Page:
You know those pesky new net neutrality rules? They’re not perfect, but they are shockingly consumer-friendly considering they were spearheaded by the FCC’s former cable lobbyist boss. There’s no question that they will help ensure that the Internet is a level playing field by preventing carriers from prioritizing traffic and throttling bandwidth. Of course, that’s why several big ISPs hate them so much.

Among the carriers that hate the new rules is AT&T, which hasn’t exactly tried to mask its feelings on net neutrality in the past. Behind closed doors, however, it appears as though the company is willing to completely forget that net neutrality violates its rights and harms its business… as long as its acquisition of DirecTV is allowed to proceed.

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Like Verizon, AT&T is seemingly prepared to use every legal option at its disposal to avoid having to honor the Federal Communications Commission’s new net neutrality rules. In court, the carrier has gone as far as to claim that net neutrality, as it currently exists, “violates the terms of the Communications Act of 1934, as amended, and the First and Fifth Amendments to the US Constitution.”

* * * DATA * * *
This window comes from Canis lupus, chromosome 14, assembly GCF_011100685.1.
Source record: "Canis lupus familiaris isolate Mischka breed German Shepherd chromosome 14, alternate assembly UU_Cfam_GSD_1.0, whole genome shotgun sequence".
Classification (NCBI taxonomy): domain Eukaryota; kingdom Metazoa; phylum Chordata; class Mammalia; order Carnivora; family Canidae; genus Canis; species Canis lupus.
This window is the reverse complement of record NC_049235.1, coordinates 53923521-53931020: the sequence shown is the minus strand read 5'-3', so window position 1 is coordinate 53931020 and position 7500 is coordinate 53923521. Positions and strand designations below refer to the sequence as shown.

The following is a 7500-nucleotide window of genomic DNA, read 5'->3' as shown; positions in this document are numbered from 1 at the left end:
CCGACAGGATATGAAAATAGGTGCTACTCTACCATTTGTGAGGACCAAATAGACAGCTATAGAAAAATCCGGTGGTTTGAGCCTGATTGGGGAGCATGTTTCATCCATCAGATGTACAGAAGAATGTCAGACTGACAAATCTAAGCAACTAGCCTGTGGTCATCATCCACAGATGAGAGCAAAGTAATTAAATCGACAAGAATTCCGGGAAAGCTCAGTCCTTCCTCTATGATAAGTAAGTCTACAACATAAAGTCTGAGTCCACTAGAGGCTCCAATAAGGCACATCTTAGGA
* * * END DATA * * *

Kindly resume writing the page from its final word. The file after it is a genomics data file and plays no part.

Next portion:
As it turns out, however, AT&T is seemingly more than willing to sing a different tune if regulators approve its proposed $50 billion acquisition of rival pay TV provider DirecTV Network.

Needless to say, The Washington Post has some pretty reliable sources in Washington. And on Wednesday, those sources said that AT&T’s negotiations with regulators have taken a pretty shameless turn.

Despite all of the money AT&T has spent lobbying against net neutrality, and despite all of its claims that the new rules will have a serious negative impact on its business and its ability to expand, the carrier is apparently more than willing to accept aspects of the FCC’s new rules if the Commission approves its DirecTV buy.

It’s currently unclear which “aspects” AT&T is willing to bend on, but this would mark a big departure from the company’s earlier claims. As some of you may recall, AT&T had previously said it would not make the current net neutrality rules a condition of the merger.

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